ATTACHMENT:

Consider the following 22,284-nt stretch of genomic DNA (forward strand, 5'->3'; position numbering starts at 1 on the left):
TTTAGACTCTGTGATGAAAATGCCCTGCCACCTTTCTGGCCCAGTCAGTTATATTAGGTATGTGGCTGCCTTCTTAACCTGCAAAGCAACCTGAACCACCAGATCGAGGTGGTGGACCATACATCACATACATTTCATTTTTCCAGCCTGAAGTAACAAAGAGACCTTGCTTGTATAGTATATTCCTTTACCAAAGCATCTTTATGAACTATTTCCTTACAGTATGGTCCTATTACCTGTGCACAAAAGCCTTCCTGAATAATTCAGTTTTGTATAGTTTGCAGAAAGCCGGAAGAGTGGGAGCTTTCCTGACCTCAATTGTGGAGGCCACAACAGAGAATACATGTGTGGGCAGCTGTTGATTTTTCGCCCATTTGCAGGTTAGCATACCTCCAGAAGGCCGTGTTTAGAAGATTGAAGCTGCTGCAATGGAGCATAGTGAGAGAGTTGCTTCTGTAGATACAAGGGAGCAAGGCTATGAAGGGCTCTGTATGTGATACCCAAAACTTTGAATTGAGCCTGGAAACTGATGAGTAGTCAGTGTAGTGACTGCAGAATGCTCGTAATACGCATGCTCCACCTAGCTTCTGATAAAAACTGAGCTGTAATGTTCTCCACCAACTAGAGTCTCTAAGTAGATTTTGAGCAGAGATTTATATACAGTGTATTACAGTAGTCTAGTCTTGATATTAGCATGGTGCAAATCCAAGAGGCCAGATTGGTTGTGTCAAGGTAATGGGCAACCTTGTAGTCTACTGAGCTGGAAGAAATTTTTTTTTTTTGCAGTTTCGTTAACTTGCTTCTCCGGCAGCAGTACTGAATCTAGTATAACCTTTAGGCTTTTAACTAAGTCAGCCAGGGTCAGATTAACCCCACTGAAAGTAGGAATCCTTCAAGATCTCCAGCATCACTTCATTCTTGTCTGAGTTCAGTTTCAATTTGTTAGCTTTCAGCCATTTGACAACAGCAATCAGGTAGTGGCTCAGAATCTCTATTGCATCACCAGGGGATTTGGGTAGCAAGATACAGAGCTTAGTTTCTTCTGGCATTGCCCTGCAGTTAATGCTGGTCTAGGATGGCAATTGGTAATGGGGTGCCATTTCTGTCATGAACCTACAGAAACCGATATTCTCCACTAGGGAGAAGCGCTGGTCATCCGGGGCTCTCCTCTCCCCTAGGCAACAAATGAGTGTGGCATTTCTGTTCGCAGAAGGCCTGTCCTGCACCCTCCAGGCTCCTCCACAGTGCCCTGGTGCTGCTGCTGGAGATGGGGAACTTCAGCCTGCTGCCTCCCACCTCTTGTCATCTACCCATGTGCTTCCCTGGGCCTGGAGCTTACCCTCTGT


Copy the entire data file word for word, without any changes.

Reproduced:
Consider the following 22,284-nt stretch of genomic DNA (forward strand, 5'->3'; position numbering starts at 1 on the left):
TTTAGACTCTGTGATGAAAATGCCCTGCCACCTTTCTGGCCCAGTCAGTTATATTAGGTATGTGGCTGCCTTCTTAACCTGCAAAGCAACCTGAACCACCAGATCGAGGTGGTGGACCATACATCACATACATTTCATTTTTCCAGCCTGAAGTAACAAAGAGACCTTGCTTGTATAGTATATTCCTTTACCAAAGCATCTTTATGAACTATTTCCTTACAGTATGGTCCTATTACCTGTGCACAAAAGCCTTCCTGAATAATTCAGTTTTGTATAGTTTGCAGAAAGCCGGAAGAGTGGGAGCTTTCCTGACCTCAATTGTGGAGGCCACAACAGAGAATACATGTGTGGGCAGCTGTTGATTTTTCGCCCATTTGCAGGTTAGCATACCTCCAGAAGGCCGTGTTTAGAAGATTGAAGCTGCTGCAATGGAGCATAGTGAGAGAGTTGCTTCTGTAGATACAAGGGAGCAAGGCTATGAAGGGCTCTGTATGTGATACCCAAAACTTTGAATTGAGCCTGGAAACTGATGAGTAGTCAGTGTAGTGACTGCAGAATGCTCGTAATACGCATGCTCCACCTAGCTTCTGATAAAAACTGAGCTGTAATGTTCTCCACCAACTAGAGTCTCTAAGTAGATTTTGAGCAGAGATTTATATACAGTGTATTACAGTAGTCTAGTCTTGATATTAGCATGGTGCAAATCCAAGAGGCCAGATTGGTTGTGTCAAGGTAATGGGCAACCTTGTAGTCTACTGAGCTGGAAGAAATTTTTTTTTTTTGCAGTTTCGTTAACTTGCTTCTCCGGCAGCAGTACTGAATCTAGTATAACCTTTAGGCTTTTAACTAAGTCAGCCAGGGTCAGATTAACCCCACTGAAAGTAGGAATCCTTCAAGATCTCCAGCATCACTTCATTCTTGTCTGAGTTCAGTTTCAATTTGTTAGCTTTCAGCCATTTGACAACAGCAATCAGGTAGTGGCTCAGAATCTCTATTGCATCACCAGGGGATTTGGGTAGCAAGATACAGAGCTTAGTTTCTTCTGGCATTGCCCTGCAGTTAATGCTGGTCTAGGATGGCAATTGGTAATGGGGTGCCATTTCTGTCATGAACCTACAGAAACCGATATTCTCCACTAGGGAGAAGCGCTGGTCATCCGGGGCTCTCCTCTCCCCTAGGCAACAAATGAGTGTGGCATTTCTGTTCGCAGAAGGCCTGTCCTGCACCCTCCAGGCTCCTCCACAGTGCCCTGGTGCTGCTGCTGGAGATGGGGAACTTCAGCCTGCTGCCTCCCACCTCTTGTCATCTACCCATGTGCTTCCCTGGGCCTGGAGCTTACCCTCTGT